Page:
US to Ban Travel to North Korea
Two travel agencies that regularly book trips to North Korea told BBC that the Trump Administration would soon be banning American citizens from visiting North Korea.
Secretary of State Rex Tillerson has decided to impose “geographic travel restriction” as the situation between Pyongyang and Washington grows ever more tense.
According to US law, Tillerson has the power to designate passports as restricted for travel to countries with which we are at war, when there is imminent danger to the public health of American travelers, and when armed hostilities are in progress.
Considering North Korea’s recent actions, I’d say armed hostilities are in progress.
The ban will be announced on July 27th and take effect in late August.
“Any US national that travels to North Korea will have their passport invalidated by their government,” said a spokesman from Chinese travel agency Young Pioneer.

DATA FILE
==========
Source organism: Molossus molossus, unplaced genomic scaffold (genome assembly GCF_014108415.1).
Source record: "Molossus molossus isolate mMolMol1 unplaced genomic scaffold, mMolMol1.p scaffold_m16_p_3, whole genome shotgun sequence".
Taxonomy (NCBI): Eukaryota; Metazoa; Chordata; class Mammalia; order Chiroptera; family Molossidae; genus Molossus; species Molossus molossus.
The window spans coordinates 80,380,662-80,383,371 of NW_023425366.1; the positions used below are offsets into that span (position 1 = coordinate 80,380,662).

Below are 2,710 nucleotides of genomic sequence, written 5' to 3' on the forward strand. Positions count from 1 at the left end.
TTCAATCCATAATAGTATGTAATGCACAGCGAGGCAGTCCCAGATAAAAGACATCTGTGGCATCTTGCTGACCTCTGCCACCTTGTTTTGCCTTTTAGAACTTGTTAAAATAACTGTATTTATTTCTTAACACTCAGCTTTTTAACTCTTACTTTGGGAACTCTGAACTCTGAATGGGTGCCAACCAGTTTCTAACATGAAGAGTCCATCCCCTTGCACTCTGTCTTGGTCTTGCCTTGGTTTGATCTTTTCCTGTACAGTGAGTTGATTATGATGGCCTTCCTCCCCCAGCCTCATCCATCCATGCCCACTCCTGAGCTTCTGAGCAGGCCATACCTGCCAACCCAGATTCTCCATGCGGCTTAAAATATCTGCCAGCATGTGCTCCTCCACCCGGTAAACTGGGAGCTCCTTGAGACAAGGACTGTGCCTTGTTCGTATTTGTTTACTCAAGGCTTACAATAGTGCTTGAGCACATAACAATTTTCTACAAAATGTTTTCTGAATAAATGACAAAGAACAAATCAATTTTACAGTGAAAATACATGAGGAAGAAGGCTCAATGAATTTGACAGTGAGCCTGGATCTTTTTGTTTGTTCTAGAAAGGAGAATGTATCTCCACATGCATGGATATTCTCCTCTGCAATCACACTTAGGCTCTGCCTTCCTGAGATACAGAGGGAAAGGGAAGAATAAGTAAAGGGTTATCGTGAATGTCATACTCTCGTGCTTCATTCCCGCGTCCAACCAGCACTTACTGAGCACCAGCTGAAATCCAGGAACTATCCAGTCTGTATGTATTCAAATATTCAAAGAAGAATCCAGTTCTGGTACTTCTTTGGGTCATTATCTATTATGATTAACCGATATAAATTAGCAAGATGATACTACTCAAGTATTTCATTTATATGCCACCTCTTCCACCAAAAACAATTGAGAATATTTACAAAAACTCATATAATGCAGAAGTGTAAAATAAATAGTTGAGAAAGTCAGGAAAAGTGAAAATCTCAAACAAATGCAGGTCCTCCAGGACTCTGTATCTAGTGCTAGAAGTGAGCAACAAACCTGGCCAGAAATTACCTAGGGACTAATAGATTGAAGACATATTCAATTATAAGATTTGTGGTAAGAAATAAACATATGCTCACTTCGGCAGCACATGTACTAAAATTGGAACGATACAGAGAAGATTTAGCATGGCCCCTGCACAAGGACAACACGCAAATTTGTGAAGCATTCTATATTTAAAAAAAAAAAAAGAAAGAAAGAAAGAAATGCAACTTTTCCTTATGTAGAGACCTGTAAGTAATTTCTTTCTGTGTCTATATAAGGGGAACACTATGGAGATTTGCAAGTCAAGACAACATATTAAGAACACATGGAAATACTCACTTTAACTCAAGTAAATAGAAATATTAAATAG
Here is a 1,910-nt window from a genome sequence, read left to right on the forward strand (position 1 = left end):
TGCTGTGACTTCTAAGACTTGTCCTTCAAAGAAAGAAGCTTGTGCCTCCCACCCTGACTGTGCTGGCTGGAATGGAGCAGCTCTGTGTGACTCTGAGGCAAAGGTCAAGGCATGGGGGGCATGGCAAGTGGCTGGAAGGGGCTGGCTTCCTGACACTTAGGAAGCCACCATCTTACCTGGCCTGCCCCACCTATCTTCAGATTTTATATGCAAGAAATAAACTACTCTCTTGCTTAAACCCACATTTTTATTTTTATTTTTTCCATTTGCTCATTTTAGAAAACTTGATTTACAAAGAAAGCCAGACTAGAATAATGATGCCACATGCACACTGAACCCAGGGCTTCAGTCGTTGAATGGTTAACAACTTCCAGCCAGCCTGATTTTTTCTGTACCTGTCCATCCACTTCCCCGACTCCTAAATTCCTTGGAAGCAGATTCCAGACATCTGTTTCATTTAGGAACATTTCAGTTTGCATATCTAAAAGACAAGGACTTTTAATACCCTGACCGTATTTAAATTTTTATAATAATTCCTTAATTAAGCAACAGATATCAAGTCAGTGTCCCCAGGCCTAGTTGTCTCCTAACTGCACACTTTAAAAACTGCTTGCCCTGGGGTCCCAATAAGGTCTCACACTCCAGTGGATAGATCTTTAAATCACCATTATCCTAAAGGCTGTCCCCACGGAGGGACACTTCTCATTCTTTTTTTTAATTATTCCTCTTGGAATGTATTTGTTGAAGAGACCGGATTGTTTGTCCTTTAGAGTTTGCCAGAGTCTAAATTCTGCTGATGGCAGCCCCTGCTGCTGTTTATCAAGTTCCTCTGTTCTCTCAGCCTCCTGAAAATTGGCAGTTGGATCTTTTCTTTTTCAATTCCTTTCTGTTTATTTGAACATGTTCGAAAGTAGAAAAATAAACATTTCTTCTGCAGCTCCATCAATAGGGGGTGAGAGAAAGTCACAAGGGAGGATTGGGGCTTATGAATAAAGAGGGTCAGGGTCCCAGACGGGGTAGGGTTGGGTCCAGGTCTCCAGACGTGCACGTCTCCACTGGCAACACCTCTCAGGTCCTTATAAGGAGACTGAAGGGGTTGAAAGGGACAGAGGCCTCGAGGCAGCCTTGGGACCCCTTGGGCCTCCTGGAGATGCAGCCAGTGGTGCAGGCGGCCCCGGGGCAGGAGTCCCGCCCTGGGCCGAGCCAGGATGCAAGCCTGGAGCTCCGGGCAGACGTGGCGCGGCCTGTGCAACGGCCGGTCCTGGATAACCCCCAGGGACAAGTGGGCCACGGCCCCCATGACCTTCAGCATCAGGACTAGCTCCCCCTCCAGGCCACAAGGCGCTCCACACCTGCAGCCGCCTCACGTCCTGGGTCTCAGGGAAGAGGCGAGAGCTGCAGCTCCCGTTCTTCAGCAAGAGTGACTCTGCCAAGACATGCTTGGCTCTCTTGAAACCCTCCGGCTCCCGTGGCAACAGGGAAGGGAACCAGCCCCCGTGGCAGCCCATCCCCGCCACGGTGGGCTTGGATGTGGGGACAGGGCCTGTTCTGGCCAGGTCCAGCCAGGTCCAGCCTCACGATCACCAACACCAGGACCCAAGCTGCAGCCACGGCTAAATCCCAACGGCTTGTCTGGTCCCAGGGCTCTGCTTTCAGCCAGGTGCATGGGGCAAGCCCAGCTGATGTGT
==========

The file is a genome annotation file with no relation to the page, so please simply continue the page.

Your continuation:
The decision to stop Americans from visiting North Korea follows the death of American college student Otto Warmbier, 22, who during a vacation in North Korea was sentenced to 15 years imprisonment with hard labor after he tried to steal a propaganda poster from a hotel.
Warmbier was released in June 2017 and died soon thereafter from a neurological injury suffered two months after his imprisonment. The cause of the injury is unknown.
Warmbier is one of 16 Americans to be detained by North Korea since 1996. Three are still in custody.
In the meantime, North Korea has refused to accept the peace talks newly-elected South Korean president Moon Jae-in had been planning.
Improving relations with North Korea was one of Moon’s central campaign promises.
“It is an urgently needed task for peace and stability on the Korean peninsula to restore dialogue in the military area and to ease military tension between the South and the North,” said South Korean defense ministry spokesman Moon Sang-gyun.
The South wishes to put a stop to the loud propaganda broadcasts that occur at the border, and the North seeks to end joint US-South Korea military operations.
Editor’s note: This should have happened long ago.